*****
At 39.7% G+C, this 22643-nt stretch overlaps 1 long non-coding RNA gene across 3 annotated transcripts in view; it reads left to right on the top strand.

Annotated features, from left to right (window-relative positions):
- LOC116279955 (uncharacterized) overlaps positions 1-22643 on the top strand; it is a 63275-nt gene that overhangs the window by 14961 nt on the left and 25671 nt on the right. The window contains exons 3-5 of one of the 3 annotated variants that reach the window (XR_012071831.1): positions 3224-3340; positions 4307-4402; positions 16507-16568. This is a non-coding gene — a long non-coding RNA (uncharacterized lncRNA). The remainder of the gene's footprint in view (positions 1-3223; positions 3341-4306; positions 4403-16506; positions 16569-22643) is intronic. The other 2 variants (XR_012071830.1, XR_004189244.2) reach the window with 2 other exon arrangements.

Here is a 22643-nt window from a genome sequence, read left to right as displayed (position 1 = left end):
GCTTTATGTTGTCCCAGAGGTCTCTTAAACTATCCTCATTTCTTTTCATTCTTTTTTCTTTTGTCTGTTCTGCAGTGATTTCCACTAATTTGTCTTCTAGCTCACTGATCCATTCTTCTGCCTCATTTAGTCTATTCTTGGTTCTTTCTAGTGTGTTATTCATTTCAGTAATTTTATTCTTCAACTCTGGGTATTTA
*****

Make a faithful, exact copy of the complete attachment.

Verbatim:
At 39.7% G+C, this 22643-nt stretch overlaps 1 long non-coding RNA gene across 3 annotated transcripts in view; it reads left to right on the top strand.

Annotated features, from left to right (window-relative positions):
- LOC116279955 (uncharacterized) overlaps positions 1-22643 on the top strand; it is a 63275-nt gene that overhangs the window by 14961 nt on the left and 25671 nt on the right. The window contains exons 3-5 of one of the 3 annotated variants that reach the window (XR_012071831.1): positions 3224-3340; positions 4307-4402; positions 16507-16568. This is a non-coding gene — a long non-coding RNA (uncharacterized lncRNA). The remainder of the gene's footprint in view (positions 1-3223; positions 3341-4306; positions 4403-16506; positions 16569-22643) is intronic. The other 2 variants (XR_012071830.1, XR_004189244.2) reach the window with 2 other exon arrangements.

Here is a 22643-nt window from a genome sequence, read left to right as displayed (position 1 = left end):
GCTTTATGTTGTCCCAGAGGTCTCTTAAACTATCCTCATTTCTTTTCATTCTTTTTTCTTTTGTCTGTTCTGCAGTGATTTCCACTAATTTGTCTTCTAGCTCACTGATCCATTCTTCTGCCTCATTTAGTCTATTCTTGGTTCTTTCTAGTGTGTTATTCATTTCAGTAATTTTATTCTTCAACTCTGGGTATTTA